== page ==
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The opening of Vito’s grieving mother, holding the corpse of one son and begging for the life of another, defines what Coppola is trying to say about the expansion from the Old to the New World, as Vito Andolini/Corleone goes westward, away from the naval though preserving the memory of what he lost, knowing that his mother gave her life for him. The immigrant opening of 1901 dissolves into Lake Tahoe, 1958, as Vito’s grandson, Anthony, is receiving his first communion. The accent on motherhood is most important though, when we compare the solitary devotion and struggle of the Andolini widow to the Americanized treatment of the “mother” in Vito’s widow, Carmella Corleone, and their daughter Connie. The sense extends beyond the women and to how an ethnic culture adapts to prosperity.

The first lines uttered in this section of the film (other than Father Carmello’s First Communion prayers) are Connie’s calling of “Mama! Mama!” as she swerves through the glitzy lakeside party to her mother’s seat, holding the hand of her WASP fiancé, Merle Johnson (Troy Donahue). The niceties of child to mother interaction are performative, as the superficial (though frankly damaged) Connie, garish and loud, proclaims that she has a “gift for my mama,” handing her an expensive piece of jewelry. Meanwhile, Merle kisses Mama on the cheek. She is annoyed.

Like Al Pacino, Morgana King’s casting as Mama Corleone proved invaluable, as her face also reads like a map of the Old Country. During the wedding of Part I, Mama was a lively force, singing Sicilian songs on the stage and dancing. Her presence and demeanor could have fooled a naïve onlooker as to what country the wedding was in fact taking place in. But during this Lake Tahoe gathering, she looks lethargic and lost. Her role is reduced to customary kisses and presents. The Old Country is dying out, and so is her function as the Mother.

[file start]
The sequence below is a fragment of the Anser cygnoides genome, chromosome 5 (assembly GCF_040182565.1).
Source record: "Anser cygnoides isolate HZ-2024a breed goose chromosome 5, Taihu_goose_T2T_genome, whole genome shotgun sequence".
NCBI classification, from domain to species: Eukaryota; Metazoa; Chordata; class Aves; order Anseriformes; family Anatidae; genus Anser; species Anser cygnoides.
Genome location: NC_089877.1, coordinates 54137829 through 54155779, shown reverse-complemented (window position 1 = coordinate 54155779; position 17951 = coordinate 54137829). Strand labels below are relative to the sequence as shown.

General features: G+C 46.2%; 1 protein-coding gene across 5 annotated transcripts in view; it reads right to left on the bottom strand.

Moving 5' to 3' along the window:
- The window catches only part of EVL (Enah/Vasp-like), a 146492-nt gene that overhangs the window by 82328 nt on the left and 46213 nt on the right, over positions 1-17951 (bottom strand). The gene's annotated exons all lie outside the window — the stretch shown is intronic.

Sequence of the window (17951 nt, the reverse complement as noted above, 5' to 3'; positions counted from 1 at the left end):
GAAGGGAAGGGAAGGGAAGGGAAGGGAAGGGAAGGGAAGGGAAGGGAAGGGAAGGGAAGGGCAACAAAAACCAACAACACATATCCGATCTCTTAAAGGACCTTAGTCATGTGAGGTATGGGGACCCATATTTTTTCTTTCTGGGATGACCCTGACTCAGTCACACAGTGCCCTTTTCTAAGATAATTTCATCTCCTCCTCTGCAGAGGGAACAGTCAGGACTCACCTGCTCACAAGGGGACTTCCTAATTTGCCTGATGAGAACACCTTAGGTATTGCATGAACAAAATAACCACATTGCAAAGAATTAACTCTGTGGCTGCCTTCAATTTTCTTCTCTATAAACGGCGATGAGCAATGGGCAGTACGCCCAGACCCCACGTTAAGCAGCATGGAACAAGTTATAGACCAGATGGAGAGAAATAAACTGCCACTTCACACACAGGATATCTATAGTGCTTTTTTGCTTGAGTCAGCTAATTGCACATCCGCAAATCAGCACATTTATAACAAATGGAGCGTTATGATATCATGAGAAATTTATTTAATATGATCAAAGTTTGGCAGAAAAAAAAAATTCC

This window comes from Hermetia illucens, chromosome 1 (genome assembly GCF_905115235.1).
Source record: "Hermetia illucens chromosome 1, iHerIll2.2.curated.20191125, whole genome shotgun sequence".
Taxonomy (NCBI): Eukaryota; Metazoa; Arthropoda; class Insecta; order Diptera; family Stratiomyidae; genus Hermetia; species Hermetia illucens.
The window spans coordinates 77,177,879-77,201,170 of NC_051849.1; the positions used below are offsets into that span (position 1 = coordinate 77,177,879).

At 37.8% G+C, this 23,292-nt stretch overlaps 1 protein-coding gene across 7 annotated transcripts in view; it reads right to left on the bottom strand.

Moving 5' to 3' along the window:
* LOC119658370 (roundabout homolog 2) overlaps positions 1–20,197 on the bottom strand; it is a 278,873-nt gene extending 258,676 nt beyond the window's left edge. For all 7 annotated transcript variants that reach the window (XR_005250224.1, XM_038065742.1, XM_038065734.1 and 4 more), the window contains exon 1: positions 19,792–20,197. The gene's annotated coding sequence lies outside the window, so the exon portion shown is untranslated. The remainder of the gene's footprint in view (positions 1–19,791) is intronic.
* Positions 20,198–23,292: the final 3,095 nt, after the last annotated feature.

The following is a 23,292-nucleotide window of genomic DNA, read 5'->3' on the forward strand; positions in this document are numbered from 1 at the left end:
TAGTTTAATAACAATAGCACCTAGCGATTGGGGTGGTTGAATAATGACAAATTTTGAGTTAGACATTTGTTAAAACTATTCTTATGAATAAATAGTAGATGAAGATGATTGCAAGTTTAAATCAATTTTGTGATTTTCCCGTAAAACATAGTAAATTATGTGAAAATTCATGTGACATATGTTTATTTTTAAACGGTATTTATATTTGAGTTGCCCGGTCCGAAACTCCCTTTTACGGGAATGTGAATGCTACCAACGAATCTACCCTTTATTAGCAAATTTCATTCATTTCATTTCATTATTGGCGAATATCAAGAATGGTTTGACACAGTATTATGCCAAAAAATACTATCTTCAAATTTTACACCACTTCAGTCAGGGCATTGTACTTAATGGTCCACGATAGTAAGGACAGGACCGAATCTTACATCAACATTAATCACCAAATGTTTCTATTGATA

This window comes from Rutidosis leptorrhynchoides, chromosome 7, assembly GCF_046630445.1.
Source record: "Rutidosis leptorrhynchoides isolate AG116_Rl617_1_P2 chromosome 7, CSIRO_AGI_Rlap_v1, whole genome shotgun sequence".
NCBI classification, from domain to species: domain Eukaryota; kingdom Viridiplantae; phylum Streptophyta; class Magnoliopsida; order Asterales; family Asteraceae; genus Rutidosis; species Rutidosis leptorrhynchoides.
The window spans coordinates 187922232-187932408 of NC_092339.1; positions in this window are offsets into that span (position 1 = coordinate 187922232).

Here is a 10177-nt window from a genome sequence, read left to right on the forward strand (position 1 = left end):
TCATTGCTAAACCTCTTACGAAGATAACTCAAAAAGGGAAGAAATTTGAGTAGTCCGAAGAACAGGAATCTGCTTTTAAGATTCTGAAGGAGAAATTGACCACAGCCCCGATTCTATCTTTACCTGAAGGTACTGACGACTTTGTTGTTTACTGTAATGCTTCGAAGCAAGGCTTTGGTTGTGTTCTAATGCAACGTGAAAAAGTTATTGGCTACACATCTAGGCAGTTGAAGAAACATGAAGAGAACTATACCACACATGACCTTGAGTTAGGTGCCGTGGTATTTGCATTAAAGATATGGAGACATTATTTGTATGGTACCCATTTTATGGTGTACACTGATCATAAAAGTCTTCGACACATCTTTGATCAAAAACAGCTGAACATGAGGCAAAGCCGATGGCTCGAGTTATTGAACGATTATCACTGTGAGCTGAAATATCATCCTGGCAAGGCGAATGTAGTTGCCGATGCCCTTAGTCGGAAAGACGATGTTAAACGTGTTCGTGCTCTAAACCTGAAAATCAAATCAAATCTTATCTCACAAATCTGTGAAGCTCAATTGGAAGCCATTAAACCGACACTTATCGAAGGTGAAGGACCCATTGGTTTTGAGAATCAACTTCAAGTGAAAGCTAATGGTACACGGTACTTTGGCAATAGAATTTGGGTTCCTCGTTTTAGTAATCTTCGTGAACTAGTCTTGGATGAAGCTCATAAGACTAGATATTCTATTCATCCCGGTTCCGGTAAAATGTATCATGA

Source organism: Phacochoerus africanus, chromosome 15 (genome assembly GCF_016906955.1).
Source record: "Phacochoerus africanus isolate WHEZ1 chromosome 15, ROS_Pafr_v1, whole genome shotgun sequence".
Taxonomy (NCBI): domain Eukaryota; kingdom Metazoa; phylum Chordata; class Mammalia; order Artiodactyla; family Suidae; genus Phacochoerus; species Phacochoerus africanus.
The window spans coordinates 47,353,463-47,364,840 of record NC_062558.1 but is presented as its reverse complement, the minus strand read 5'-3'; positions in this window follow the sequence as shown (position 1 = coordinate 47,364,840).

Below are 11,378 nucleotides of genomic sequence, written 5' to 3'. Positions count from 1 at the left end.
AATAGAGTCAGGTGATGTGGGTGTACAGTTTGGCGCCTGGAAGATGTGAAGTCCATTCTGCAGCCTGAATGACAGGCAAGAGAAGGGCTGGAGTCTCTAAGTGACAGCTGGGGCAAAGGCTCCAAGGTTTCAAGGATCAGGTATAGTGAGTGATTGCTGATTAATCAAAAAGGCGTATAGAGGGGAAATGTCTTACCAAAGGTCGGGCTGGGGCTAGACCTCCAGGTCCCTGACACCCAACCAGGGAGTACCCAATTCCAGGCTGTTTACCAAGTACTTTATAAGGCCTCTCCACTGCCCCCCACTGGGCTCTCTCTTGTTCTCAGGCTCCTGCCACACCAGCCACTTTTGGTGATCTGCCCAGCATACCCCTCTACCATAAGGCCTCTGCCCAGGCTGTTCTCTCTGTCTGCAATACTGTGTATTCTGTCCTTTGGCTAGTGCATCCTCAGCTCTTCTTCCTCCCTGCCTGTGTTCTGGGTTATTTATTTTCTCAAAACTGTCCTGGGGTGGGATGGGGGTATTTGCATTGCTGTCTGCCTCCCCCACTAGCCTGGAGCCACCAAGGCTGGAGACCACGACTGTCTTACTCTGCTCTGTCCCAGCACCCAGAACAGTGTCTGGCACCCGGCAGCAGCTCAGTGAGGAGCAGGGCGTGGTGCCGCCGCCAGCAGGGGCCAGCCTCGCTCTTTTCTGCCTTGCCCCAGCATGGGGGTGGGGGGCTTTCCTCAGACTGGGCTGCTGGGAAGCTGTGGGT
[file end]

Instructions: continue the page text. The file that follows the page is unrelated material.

Her contemporary during the party is Frank Pentangeli, an old-country caporegime who currently presides over the former Corleone compound in New York. He complains about servers at the party who offer canapés, but which Frankie recognizes as “chopped liver and a Ritz cracker.” He then tries to get the mainstream white American band to play a tarantella. Mama Corleone stands behind Pentangeli while he irately says to them, “Out of thirty professional musicians, there isn’t one Italian!” He tries to get an Italian melody started, but only can muster “Pop Goes the Weasel.” The moment is funny, but in the context of a film about Time, it’s also sad. The world of Frank Pentangeli and Mama Corleone, so idiosyncratic during the wedding of Part I with the right wine (as opposed to “champagne cocktails”), sandwiches, and music, has moved on.

The flip side of motherhood is shown in neglectful Connie. One week late in arriving to see her family, she is scolded by her mother for her need to talk to Michael instead of attending to maternal duties. “You go see your children first, and then you worry about waiting on line to see your brother.” When she gets in to see Michael, she tells him that she and Merle are getting married. “The ink on your divorce isn’t dry yet and you’re getting married?” Michael begins. “You see your children on weekends. Your oldest boy Victor was picked up in Reno for some petty theft you don’t even know about! You fly around the world with men who don’t care for you and use you like a whore!” “You’re not my father!” she screams in retaliation. But why does he come to her? Because she needs money. Michael is the head of the family, but the “godfather” role that once generated awe is now purely an economical machine, not a potent symbolic figure. Both traditional masculine and feminine functions are in decline.